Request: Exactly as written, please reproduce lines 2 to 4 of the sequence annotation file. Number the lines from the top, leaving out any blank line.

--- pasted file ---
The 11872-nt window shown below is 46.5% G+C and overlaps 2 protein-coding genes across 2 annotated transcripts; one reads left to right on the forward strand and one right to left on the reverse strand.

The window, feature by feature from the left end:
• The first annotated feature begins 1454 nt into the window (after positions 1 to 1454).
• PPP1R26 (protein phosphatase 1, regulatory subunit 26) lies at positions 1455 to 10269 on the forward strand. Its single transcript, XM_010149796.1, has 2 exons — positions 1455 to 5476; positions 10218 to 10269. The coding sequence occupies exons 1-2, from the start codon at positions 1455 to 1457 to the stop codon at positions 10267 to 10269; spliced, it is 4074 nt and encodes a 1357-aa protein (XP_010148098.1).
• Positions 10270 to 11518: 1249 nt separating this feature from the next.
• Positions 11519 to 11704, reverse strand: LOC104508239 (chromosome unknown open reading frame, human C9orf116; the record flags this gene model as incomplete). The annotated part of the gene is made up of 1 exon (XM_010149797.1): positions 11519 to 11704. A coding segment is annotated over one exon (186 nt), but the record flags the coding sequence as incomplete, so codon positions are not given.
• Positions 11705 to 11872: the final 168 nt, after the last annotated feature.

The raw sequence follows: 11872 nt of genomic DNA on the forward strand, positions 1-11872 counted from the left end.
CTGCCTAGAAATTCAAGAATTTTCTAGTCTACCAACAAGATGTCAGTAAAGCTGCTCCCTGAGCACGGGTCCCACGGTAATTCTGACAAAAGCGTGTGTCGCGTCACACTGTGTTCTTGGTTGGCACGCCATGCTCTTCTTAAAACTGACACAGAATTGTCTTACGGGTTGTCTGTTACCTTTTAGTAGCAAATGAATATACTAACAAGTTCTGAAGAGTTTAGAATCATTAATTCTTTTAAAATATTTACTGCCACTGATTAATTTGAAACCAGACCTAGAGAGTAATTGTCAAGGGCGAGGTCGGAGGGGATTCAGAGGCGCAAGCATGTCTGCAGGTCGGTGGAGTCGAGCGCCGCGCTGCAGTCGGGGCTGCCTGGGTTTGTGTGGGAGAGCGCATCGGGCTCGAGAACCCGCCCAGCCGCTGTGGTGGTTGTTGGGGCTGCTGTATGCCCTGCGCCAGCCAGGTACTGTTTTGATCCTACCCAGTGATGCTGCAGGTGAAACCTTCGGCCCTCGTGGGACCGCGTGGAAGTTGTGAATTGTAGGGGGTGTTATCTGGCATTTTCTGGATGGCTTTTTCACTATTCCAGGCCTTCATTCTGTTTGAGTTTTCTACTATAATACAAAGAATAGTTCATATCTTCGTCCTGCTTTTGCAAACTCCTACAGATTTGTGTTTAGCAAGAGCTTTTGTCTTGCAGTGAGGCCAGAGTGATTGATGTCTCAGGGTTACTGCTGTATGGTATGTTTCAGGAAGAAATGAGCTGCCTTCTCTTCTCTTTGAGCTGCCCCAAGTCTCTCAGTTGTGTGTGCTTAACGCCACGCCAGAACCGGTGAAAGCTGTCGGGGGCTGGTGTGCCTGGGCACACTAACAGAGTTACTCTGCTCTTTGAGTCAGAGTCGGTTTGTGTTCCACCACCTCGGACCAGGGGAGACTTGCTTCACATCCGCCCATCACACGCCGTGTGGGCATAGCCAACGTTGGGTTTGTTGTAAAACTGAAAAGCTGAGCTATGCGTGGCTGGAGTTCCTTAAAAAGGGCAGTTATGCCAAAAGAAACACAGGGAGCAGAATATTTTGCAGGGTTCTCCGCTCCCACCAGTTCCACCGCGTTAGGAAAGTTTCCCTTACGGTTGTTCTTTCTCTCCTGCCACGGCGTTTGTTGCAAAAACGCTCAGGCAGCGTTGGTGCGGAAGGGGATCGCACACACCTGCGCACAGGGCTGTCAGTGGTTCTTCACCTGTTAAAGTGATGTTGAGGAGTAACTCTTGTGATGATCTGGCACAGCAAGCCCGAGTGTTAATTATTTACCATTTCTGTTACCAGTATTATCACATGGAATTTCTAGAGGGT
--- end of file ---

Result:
The window, feature by feature from the left end:
• The first annotated feature begins 1454 nt into the window (after positions 1 to 1454).
• PPP1R26 (protein phosphatase 1, regulatory subunit 26) lies at positions 1455 to 10269 on the forward strand. Its single transcript, XM_010149796.1, has 2 exons — positions 1455 to 5476; positions 10218 to 10269. The coding sequence occupies exons 1-2, from the start codon at positions 1455 to 1457 to the stop codon at positions 10267 to 10269; spliced, it is 4074 nt and encodes a 1357-aa protein (XP_010148098.1).